If gold is regarded as a ‘safe-haven’ asset, why is the Newcrest share price still tumbling?

Why hasn’t gold and gold miner Newcrest been a better safe haven for ASX investors?

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Key points

  • Gold is often touted as a safe haven investment 
  • This reputation can also extend to gold miners, like Newcrest Mining 
  • So why haven't Newcrest shares proved a more effective safe haven over the past month? 

It’s been another rough and tumble kind of day for ASX shares. As it currently stands this Wednesday, the ASX 200 is pretty much flat after spending most of the day in the red so far.

This latest move puts the ASX 200’s losses over the past month alone at a painful 6% or so. So it might come as a surprise to some investors to hear that the Newcrest Mining Ltd (ASX: NCM) share price is also falling today. And by far more than the index too.

Newcrest shares are currently going for $24.86 each, down a nasty 0.84% so far today. Perhaps even more surprising is the fact that Newcrest has given up almost 11% over the past month, a significant underperformance of the ASX 200. I say surprising because gold, and gold miners like Newcrest by extension, have a well-developed reputation as ‘safe-haven’ assets. In other words, they are supposed to be counter-cyclical investments that protect an investor’s portfolio during times of fear.

Well, we are certainly in a fearful market right now. That’s just going off of the severity of the ASX 200’s losses over the past month. And yet Newcrest has been a drag on the ASX 200, rather than a saviour. What gives?

Why have gold miners like Newcrest been struggling?

Well, we only have to look at the gold price itself to understand why the Newcrest share price has been wobbly. A month ago, gold was being priced at around US$1,950 an ounce. In mid-April, the yellow metal even got close to US$2,000. But gold has slipped significantly since then. Today, it is only being priced at just under US$1,840 an ounce.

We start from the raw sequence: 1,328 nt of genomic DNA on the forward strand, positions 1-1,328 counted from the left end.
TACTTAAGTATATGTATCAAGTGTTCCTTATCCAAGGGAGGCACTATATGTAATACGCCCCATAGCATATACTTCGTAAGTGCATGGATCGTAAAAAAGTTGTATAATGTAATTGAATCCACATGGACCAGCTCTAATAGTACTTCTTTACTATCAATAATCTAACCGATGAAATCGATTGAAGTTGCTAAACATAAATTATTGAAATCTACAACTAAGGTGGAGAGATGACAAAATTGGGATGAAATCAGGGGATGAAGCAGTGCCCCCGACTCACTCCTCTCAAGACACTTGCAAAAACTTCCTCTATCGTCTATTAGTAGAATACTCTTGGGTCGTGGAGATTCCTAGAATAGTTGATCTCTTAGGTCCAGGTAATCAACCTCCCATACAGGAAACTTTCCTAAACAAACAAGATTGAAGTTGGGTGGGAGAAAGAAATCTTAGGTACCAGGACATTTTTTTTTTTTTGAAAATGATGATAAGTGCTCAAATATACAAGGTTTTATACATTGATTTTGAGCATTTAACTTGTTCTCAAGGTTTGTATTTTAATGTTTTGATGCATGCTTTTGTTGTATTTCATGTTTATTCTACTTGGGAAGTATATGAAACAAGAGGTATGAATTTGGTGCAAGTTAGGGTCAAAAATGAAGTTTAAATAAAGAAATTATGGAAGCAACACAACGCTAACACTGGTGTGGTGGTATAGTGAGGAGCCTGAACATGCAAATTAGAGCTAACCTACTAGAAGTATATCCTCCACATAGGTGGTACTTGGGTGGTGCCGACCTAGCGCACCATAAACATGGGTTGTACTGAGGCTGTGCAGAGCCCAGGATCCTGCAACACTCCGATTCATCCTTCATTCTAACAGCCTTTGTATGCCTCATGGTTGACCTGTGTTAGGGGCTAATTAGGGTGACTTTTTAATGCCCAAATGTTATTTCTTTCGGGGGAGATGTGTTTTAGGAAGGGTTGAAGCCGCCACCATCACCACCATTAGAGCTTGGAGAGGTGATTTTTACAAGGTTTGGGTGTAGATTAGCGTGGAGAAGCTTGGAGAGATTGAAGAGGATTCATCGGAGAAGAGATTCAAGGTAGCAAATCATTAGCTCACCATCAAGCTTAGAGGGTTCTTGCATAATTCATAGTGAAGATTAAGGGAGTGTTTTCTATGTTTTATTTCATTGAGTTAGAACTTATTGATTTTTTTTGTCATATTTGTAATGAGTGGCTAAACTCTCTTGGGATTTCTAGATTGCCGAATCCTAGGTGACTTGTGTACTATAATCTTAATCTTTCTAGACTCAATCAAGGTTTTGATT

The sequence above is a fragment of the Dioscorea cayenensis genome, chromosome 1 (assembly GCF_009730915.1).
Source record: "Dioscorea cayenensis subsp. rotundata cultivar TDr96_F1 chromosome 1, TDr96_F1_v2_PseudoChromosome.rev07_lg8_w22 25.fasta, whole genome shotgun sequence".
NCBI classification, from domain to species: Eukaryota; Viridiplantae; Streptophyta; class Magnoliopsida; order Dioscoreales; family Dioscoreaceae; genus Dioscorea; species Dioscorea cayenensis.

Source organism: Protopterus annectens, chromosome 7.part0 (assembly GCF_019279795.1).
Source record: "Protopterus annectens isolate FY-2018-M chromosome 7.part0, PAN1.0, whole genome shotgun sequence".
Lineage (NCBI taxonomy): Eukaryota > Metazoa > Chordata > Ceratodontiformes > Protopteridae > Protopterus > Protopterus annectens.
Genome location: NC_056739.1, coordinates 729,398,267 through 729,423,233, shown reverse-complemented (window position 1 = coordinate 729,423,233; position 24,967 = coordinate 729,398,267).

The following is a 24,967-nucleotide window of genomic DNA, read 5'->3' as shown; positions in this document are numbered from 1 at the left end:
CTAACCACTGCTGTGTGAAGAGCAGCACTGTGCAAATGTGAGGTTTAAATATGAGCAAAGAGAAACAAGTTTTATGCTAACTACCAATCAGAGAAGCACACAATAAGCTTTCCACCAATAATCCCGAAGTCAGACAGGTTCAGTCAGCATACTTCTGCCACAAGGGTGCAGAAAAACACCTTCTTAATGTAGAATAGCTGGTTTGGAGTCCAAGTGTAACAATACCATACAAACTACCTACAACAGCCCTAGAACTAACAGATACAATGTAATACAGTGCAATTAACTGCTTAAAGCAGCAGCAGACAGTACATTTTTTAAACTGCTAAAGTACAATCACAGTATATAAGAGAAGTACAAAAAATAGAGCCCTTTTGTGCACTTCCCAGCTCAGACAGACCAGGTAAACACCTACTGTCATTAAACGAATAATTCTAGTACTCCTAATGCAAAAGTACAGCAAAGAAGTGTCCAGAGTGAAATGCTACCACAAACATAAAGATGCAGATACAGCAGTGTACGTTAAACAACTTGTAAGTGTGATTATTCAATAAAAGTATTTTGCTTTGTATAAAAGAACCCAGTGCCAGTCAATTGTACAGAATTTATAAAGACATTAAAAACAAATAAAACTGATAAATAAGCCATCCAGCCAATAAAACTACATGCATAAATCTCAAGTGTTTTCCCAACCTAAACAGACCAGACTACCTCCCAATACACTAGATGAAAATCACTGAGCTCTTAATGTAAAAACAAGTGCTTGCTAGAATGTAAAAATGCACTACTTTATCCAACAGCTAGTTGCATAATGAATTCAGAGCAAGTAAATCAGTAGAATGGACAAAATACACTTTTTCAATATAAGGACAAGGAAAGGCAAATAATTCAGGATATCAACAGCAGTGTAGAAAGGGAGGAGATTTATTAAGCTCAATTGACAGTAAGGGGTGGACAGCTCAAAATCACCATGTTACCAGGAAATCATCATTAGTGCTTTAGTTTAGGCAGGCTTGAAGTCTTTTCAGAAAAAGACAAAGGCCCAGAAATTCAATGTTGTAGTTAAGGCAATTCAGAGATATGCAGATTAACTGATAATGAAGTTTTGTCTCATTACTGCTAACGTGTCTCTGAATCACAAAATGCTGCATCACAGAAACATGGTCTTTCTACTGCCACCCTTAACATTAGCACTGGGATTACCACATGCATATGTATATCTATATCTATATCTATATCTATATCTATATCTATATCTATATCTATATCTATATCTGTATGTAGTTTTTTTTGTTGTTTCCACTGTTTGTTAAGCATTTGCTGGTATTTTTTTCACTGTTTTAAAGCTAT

So has gold (and gold miners like Newcrest)’s role as a ‘safe haven’ now been debunked?

Not according to Chris Watling of Longview Economics. As we covered last month, Watling argued that it is the long term that investors should look to with gold. Here’s some of what he said:

We would argue, though, that gold has been remarkably resilient… While there’s strong evidence that gold is an inflation hedge over long periods of time, short-term price direction is determined by other factors…

Our central view is that it’s the latter, i.e. real yields, Fed rate expectations, and the dollar are likely to ‘top out’ and move lower in the near term (over the next few months). If that’s correct, then recent headwinds for the gold price should become tailwinds, with gold likely to break above its key resistance level [US$2,077 an ounce].

So perhaps it’s not a good idea to write gold, and gold miners, off just yet. But let’s wait and see how the precious metal fares over the rest of 2022.

Motley Fool contributor Sebastian Bowen has positions in Newcrest Mining Limited. The Motley Fool Australia's parent company Motley Fool Holdings Inc. has no position in any of the stocks mentioned. The Motley Fool Australia has no position in any of the stocks mentioned. The Motley Fool has a disclosure policy. This article contains general investment advice only (under AFSL 400691). Authorised by Scott Phillips.

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